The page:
“I will drink tea in Groppi,” was a famous saying attributed to Erwin Rommel, commander of the German army in the Battle of al-Alamein in World War II, expressing both his victory in battle and his view of Cairo.
At that time, Groppi was a forum of politics, love and literature.
Now it’s preparing for a new opening that may bring back the spirit of the past and the magic of history.
In the middle of the last century, Egyptian families from high and middle classes brought their children along for a walk in Cairo’s downtown, attending a film at the Metro cinema in the morning before heading on to Groppi.
There they were received by a professional staff of Nubian workers, where they had breakfast with roast beef sandwiches followed by Groppi’s famous ice cream.
Located at the Talaat Harb Square in the center of downtown Cairo, Groppi had rapidly become more than just a little cafe. It was an oasis of warmth, its walls filled with the memories of its hundreds of guests.
The Giacomo Groppi family, founders and owners of the Groppi Cafe
Giacomo Groppi, the founder of the cafe, was born in southern Switzerland in 1863. He learned how to make sweets from his family, and moved to Egypt in the late nineteenth century to open a branch of his Groppi confectionery store in Alexandria and two other branches in Cairo in 1926.
One of these was in Talaat Harb Square and the other in Adly Street.
Giacomo returned to Switzerland after he entrusted the management of his Egyptian business to his son, Achille. The latter innovated the shop further, until he became the official financier for the British royal family.
The importance of the Groppi Café and deserts shop lies in its location, which made it an ideal spot for politicians, intellectuals, and community figures drawn by its special elegance and high-end nature – in time, the name Groppi was one associated with historical events.
In his book “Cairo: The City Victorious,” Max Rodenbeck details the special atmosphere of the cafe, writing that it was once a place of political intrigue, an arena for historical bargains, and a gathering of writers, journalists, artists and stars. Yet today the number of people who still remember Groppi’s glory days is falling, with the few that remember waxing poetically about those beautiful old days.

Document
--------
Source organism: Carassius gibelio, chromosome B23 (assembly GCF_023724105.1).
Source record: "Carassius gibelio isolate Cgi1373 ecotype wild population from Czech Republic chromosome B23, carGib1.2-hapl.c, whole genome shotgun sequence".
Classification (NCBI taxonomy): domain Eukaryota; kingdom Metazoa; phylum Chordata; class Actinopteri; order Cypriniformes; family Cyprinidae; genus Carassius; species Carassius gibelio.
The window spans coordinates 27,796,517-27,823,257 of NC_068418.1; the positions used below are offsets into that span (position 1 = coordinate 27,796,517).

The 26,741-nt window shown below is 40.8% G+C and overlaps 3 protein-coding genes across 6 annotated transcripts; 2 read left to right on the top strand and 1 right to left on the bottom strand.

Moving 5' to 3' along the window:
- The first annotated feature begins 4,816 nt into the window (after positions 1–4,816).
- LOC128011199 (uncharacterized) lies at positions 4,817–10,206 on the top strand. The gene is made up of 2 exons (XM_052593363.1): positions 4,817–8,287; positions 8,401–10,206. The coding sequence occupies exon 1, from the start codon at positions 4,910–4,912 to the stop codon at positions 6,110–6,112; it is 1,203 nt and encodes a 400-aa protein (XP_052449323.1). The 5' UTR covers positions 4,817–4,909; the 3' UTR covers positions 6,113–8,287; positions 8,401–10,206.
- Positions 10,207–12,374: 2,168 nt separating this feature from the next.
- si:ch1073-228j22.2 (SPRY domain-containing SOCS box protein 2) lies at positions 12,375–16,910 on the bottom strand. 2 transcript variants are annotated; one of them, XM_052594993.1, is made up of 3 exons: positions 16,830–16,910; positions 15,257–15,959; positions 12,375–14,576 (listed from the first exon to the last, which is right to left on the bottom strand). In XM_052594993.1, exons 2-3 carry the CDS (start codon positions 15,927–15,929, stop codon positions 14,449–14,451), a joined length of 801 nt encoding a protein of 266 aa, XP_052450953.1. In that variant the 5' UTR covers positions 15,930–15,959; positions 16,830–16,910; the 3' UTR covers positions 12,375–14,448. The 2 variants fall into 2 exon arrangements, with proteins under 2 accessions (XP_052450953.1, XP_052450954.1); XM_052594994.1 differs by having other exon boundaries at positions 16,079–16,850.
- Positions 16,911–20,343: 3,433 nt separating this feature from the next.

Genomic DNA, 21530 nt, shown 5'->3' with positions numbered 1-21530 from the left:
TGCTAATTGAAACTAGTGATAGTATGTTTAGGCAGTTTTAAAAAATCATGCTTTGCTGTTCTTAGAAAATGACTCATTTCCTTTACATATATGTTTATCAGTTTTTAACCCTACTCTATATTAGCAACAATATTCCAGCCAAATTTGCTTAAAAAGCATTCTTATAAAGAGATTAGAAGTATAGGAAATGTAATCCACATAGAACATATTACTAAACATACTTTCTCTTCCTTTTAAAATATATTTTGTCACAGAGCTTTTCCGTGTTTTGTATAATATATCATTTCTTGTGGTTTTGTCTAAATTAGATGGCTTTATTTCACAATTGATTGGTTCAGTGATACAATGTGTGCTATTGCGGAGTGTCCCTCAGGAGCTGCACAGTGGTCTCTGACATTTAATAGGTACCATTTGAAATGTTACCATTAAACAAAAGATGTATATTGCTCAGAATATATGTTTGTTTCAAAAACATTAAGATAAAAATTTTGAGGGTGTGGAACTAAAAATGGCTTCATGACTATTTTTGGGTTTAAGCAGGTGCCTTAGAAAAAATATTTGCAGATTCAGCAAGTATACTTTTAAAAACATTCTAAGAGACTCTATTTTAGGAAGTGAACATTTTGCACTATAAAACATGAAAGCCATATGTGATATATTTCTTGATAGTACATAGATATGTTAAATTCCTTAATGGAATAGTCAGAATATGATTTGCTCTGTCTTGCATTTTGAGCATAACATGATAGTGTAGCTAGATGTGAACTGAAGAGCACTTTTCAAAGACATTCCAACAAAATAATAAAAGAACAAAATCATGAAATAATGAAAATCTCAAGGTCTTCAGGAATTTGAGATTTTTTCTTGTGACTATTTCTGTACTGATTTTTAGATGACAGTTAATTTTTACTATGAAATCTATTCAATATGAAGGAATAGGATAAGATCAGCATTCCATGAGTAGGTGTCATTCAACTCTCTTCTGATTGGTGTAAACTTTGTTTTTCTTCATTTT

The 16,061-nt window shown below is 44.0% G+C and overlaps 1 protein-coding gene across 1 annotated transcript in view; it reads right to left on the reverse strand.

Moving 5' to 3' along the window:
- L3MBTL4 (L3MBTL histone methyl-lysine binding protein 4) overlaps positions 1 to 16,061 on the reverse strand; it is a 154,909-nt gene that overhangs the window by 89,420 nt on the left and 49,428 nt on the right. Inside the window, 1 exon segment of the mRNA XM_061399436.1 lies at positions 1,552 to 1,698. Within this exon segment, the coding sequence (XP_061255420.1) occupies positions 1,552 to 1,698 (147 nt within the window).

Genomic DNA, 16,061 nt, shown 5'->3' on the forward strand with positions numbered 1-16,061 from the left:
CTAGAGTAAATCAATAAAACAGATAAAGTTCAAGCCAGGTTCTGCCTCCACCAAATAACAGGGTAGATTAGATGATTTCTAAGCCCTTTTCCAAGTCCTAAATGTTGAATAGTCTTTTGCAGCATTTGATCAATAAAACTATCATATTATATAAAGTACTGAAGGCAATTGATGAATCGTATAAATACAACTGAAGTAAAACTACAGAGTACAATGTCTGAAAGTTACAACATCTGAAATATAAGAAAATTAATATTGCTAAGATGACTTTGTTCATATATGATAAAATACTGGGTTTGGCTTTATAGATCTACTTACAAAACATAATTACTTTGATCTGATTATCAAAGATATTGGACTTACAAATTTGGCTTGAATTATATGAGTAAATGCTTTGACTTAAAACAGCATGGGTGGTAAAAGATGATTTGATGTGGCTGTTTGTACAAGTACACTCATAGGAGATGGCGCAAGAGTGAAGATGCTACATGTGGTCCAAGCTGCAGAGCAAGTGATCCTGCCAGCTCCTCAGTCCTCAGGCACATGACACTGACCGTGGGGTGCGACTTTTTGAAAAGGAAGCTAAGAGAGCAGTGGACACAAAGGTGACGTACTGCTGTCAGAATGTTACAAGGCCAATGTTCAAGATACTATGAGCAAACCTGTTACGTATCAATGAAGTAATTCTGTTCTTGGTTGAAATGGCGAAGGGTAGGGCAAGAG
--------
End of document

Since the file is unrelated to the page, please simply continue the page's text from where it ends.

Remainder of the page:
A session at Groppi
In 1981 Groppi was sold to Abdulaziz Lokma, founder of its current owner the Lokma Group, says Halim al-Khadem, Groppi General Manager – and in that year the bar was closed in Groppi, which stopped selling alcoholic drinks.
Rodenbeck says that Giacomo Groppi was the first to introduce the Chantilly Cream and ice cream to Egypt, and that the chocolate he was serving was of very high quality famous all over the world, with King Farouk in particular fond of Groppi’s chocolate. During World War II, he sent 100 kilograms of chocolate as a gift to King George and his two daughters, Princesses Elizabeth and Margery.
This gift was sent on a ship that avoided German submarines by taking detours to Britain through West Africa and then to Spain, then France, Belgium and Scotland, and indeed the shipment arrived in London intact without any damage, and all the pastries, chocolate, marron glace and jams were produced in a Groppi factory, which still exists today and works with all its original machines, he added.